DUBAI: Bahrain’s parliament on Sunday approved a constitutional change allowing military courts to try civilians, the kingdom’s latest rollback on reforms made after its 2011 Arab Spring protests that will likely stoke an ongoing government crackdown on dissent.
Activists warn the amendment will allow an undeclared state of martial law on the island near Saudi Arabia that’s home to the US Navy’s 5th Fleet.
Loyalists of Bahrain’s rulers call the change necessary to fight terrorism as the persistent low-level unrest that followed the 2011 demonstrations has escalated recently in tandem with the crackdown.
The island’s 40-member Consultative Council, the upper house of the Bahraini parliament appointed by King Hamad bin Isa Al Khalifa, voted for the measure on Sunday. Their approval came less than two weeks after the 40-seat Council of Representatives, the parliament’s elected lower house, passed it with little opposition.
The bill revises a portion of Bahrain’s constitution by removing limitations on who military courts can try.
“This came from the Bahraini king and for him to sign off on this amendment means that he is personally approving the new repressive measure and all the consequences it will have,” Sayed Alwadaei, the director of advocacy at the Bahrain Institute for Rights and Democracy, said in a statement. “The responsibility for this de facto martial law lies at his feet.”
Bahrain’s government did not respond to a request for comment about the constitutional change.
During the council’s session on Sunday, Justice Minister Khalid bin Ali Al Khalifa told lawmakers the amendment was necessary as military judges are “best placed” to deal with “irregular warfare”. “If militias and armed groups are committing terrorist acts targeting innocent lives and property, as well as receiving elements of combat training, we must confront them ... and stop their threats to peace and security,” he said.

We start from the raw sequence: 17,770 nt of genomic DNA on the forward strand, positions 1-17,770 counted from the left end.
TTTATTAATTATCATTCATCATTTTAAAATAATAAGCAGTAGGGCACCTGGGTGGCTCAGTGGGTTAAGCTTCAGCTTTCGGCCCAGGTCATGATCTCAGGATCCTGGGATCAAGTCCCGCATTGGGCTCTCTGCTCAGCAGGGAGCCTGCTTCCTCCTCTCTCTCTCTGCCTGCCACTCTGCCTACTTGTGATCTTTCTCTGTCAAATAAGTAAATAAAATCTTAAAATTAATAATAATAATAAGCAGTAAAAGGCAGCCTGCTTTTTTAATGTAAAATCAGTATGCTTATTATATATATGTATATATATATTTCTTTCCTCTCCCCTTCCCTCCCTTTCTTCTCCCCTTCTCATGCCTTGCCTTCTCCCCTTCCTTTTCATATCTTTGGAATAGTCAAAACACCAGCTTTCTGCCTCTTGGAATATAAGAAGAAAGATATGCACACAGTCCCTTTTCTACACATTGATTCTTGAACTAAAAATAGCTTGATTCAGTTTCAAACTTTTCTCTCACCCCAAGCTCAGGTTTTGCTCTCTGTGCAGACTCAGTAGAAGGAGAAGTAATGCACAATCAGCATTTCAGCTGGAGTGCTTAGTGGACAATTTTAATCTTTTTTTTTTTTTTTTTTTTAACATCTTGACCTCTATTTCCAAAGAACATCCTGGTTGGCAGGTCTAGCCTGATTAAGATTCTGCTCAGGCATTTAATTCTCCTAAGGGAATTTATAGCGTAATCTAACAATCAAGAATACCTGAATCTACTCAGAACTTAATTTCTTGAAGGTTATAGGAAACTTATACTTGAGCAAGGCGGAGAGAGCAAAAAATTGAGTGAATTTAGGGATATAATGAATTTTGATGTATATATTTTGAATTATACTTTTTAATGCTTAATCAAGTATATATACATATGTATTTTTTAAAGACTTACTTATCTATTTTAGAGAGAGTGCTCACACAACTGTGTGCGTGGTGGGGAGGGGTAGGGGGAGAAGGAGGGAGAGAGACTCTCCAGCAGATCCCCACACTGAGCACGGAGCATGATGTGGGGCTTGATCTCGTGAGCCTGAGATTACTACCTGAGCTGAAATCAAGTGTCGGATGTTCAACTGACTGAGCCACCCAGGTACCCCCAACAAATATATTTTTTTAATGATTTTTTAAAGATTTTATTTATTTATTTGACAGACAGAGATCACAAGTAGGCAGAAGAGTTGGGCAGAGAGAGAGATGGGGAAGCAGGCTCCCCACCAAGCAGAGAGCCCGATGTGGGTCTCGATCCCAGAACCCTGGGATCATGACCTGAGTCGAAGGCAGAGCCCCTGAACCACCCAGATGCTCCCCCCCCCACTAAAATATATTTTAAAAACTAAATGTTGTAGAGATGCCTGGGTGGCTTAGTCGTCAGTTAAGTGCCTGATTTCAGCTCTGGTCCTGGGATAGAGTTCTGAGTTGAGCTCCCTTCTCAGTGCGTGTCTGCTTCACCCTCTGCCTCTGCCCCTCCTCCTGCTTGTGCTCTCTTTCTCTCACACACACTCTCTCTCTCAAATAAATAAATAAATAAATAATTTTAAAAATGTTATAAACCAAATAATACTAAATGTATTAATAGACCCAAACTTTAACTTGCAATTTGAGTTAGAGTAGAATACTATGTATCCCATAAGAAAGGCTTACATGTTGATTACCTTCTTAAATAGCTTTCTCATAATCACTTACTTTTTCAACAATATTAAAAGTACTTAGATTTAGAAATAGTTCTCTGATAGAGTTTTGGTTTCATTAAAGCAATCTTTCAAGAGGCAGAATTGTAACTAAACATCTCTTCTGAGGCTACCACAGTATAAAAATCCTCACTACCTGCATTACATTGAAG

This is not the first step away from reforms Bahrain made after the protests. Already, the kingdom has restored the power of its feared domestic spy service to make some arrests.
Since the beginning of a government crackdown in April, activists have been imprisoned or forced into exile. Bahrain’s main Shia opposition group has been dismantled. Independent news gathering on the island also has grown more difficult.
Meanwhile, a series of attacks, including a January prison break, have targeted the island. Shia militant groups have claimed some of the assaults. Bahrain on Saturday accused Iran’s Revolutionary Guard of training and arming some militants.
“In a year where the new Trump administration is dismissing human rights from its foreign policy to Bahrain and the Gulf and preparing to sell arms without conditions, this is a dangerous sign of things to come,” Husain Abdulla, the executive director of the group Americans for Democracy & Human Rights in Bahrain, said in a statement.
Published in Dawn, March 6th, 2017